MIT students Bayley Wang, Heidi Baumgartner and Daniel Kramnik have developed the oneTesla – a DIY kit for a solid-state MIDI Tesla coil that plays music, shoots 2-foot-long sparks, and teaches you about electronics.
oneTesla consists of several major parts:
- The driver board. This is what powers the whole Tesla coil. It plugs into the wall and sits inside the main chassis.
- The interrupter board. This little board takes a MIDI input, and outputs an optical signal, which travels along a fiber optic cable to the control board. This fiber link is necessary to isolate the high voltage from your delicate music-making electronics. It has a microcontroller that converts the music into an optical signal. The oneTesla interrupter is polyphonic – it can play 2 notes at once!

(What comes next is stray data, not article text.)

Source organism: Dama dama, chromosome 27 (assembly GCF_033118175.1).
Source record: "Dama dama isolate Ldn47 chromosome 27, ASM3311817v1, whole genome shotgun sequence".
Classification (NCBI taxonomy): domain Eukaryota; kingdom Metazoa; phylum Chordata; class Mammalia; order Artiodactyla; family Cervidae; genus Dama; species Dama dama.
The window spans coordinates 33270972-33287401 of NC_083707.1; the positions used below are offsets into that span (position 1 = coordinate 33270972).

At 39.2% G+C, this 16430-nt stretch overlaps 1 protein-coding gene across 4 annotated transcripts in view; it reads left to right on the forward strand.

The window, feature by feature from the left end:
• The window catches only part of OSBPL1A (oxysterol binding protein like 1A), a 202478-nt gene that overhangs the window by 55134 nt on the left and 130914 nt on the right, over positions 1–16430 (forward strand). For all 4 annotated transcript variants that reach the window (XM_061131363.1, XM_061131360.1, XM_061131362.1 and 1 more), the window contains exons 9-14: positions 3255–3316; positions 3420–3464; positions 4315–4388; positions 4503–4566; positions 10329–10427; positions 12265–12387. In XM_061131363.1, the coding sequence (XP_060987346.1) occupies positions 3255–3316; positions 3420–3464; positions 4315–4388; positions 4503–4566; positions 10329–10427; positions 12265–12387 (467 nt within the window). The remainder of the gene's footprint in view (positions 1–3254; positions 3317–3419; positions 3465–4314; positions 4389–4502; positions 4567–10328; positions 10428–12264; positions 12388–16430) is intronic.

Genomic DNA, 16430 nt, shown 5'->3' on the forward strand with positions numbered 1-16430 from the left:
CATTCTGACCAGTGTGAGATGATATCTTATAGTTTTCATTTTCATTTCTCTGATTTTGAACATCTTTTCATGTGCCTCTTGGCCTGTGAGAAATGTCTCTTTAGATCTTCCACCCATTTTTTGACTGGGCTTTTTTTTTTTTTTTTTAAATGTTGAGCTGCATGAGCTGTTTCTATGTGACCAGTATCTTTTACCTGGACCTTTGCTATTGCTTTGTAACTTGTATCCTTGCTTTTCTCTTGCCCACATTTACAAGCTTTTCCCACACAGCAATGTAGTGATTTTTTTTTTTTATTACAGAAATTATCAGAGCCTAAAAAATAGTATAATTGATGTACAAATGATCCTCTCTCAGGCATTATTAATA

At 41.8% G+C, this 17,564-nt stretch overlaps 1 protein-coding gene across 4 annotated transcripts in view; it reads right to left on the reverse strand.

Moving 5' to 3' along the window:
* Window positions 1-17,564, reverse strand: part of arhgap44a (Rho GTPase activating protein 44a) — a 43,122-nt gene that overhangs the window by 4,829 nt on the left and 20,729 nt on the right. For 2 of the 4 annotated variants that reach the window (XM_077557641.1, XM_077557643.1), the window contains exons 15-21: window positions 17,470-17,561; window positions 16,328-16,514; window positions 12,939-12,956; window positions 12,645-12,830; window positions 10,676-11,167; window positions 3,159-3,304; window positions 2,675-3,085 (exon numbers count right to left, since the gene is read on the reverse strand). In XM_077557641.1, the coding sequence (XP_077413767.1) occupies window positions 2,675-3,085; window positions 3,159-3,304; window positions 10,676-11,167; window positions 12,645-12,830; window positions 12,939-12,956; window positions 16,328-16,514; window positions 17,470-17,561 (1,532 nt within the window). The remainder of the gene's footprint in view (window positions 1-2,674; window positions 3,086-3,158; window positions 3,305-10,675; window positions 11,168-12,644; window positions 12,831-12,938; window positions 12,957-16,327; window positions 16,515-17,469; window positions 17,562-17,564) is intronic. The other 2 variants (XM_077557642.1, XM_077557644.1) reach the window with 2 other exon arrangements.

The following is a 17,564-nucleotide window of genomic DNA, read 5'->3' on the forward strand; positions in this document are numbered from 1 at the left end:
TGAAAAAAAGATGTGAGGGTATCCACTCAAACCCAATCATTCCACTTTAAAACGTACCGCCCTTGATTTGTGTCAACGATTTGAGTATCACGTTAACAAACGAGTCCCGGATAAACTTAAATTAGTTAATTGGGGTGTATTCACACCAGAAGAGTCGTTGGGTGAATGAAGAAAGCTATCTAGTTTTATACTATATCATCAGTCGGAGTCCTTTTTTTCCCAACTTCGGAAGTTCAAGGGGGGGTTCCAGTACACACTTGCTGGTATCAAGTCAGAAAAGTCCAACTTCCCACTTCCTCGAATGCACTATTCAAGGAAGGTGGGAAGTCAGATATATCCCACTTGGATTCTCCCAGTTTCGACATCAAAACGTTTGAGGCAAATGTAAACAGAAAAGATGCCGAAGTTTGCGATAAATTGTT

- The primary coil. A few turns of thick wire on an acrylic form, this coil is directly connected to the driver and excites the secondary and topload.
- The secondary coil. 1800 turns of fine wire on a long, thin form, which gives the Tesla coil its distinctive look.
- The topload. A toroid perched on top of the secondary coil, which forms a capacitor. Together with the secondary coil, it forms a resonant circuit that can build up to extremely high voltages.
Here’s a musical demo of the oneTesla in action:
oneTesla supports input from any MIDI source and can play multiple notes at once. According to the developers, it has stellar performance for its size – up to 23″ of sparks from a 10″ secondary, and at the same time runs off a simple 120V wall outlet.
oneTesla is being developed as a Kickstarter project. The kit is available for $209.